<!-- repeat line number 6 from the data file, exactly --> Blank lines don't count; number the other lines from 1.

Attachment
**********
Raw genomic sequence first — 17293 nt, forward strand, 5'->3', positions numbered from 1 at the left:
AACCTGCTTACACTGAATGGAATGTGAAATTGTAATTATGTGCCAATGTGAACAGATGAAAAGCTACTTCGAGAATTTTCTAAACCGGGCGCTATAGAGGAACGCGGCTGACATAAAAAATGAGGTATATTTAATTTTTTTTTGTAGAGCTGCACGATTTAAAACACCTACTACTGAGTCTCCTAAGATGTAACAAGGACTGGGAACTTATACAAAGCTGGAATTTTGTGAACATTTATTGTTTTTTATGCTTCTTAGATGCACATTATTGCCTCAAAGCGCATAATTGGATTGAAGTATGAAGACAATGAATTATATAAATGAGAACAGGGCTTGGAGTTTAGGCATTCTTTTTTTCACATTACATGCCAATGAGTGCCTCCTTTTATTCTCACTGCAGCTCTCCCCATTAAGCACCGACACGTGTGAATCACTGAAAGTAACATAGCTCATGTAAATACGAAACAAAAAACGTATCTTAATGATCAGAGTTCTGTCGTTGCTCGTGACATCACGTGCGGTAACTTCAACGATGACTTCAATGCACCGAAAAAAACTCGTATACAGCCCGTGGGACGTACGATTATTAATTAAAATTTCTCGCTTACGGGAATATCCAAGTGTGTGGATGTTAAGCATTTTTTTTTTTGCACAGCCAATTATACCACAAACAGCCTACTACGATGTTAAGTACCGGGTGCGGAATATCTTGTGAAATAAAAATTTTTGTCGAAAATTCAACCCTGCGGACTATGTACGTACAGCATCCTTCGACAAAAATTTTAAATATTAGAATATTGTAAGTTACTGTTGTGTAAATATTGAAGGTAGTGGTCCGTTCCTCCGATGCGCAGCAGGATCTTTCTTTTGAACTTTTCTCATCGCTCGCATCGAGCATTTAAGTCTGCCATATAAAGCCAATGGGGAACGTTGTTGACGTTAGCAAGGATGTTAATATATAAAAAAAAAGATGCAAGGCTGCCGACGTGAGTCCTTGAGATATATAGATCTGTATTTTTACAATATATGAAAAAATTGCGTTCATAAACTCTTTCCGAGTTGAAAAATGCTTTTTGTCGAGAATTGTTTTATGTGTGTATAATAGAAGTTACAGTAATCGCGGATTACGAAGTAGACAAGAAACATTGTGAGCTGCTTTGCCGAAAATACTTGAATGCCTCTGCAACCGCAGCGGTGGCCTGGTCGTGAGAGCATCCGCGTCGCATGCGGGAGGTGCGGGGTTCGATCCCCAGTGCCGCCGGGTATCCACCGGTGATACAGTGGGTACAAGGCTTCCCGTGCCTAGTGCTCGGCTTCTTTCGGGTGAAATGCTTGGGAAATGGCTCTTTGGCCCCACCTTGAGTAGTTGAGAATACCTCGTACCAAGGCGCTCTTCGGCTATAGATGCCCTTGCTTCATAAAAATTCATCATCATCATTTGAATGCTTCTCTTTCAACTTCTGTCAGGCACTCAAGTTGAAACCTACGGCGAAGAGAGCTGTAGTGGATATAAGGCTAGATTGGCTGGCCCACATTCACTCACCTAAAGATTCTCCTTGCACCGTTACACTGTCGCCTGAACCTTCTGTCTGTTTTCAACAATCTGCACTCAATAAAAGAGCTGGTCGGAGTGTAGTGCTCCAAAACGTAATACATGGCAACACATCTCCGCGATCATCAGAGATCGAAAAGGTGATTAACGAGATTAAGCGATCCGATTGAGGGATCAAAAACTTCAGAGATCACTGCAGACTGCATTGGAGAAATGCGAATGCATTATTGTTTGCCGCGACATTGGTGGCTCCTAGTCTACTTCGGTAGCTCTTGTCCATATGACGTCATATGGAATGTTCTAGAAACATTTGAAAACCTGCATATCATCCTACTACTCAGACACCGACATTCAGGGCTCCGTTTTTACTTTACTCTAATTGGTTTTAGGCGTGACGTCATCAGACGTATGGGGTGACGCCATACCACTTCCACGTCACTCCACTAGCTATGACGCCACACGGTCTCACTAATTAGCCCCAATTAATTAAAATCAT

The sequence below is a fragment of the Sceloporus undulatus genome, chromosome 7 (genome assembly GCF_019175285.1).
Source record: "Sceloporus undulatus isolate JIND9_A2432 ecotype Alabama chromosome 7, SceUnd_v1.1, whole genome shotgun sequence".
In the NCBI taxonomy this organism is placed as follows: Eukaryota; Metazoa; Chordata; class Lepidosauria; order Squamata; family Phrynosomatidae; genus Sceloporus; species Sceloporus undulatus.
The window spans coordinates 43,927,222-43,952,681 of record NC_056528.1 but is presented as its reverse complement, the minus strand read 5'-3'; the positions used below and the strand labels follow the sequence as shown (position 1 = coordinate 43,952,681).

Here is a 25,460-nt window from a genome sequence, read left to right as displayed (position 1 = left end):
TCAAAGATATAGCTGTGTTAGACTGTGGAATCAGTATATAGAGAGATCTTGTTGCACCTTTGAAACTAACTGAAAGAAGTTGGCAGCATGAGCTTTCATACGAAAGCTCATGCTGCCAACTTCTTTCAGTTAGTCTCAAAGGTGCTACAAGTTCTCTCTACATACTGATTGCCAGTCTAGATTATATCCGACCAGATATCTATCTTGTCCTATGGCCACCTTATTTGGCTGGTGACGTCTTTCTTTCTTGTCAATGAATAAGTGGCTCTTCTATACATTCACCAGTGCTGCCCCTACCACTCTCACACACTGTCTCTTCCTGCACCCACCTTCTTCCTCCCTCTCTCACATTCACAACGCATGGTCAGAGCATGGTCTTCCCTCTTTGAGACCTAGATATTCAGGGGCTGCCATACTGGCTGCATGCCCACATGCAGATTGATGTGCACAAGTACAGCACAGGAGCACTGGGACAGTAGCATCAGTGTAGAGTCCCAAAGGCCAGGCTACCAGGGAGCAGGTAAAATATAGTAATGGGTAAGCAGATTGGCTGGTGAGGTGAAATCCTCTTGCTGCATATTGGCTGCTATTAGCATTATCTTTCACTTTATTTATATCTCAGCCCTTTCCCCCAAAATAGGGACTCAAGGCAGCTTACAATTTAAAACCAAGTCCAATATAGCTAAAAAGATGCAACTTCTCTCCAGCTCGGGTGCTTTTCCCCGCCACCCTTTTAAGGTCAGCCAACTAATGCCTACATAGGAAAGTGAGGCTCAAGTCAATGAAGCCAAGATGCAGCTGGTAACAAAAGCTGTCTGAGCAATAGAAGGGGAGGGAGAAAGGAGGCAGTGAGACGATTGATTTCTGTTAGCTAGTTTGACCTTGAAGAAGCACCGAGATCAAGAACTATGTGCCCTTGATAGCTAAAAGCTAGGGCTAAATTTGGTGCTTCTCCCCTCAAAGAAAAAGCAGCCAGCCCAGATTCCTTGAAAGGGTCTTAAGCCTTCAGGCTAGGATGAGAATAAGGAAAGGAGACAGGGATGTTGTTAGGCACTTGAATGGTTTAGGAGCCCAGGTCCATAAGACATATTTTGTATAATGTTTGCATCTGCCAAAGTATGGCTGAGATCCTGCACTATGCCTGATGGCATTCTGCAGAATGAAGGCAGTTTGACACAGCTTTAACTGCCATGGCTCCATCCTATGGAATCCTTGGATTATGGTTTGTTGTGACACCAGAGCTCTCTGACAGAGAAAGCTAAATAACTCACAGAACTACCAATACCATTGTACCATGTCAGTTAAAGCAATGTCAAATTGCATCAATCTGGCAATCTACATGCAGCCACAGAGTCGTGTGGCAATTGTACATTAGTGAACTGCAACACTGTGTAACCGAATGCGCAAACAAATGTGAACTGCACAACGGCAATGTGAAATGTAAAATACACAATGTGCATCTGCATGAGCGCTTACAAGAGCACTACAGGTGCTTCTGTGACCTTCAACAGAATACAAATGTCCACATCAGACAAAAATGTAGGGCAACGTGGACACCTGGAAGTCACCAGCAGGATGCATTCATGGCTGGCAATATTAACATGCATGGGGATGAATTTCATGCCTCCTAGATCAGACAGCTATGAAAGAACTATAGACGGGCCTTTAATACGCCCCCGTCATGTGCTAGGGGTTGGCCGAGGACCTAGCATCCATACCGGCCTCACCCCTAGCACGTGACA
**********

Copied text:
The window spans coordinates 43,927,222-43,952,681 of record NC_056528.1 but is presented as its reverse complement, the minus strand read 5'-3'; the positions used below and the strand labels follow the sequence as shown (position 1 = coordinate 43,952,681).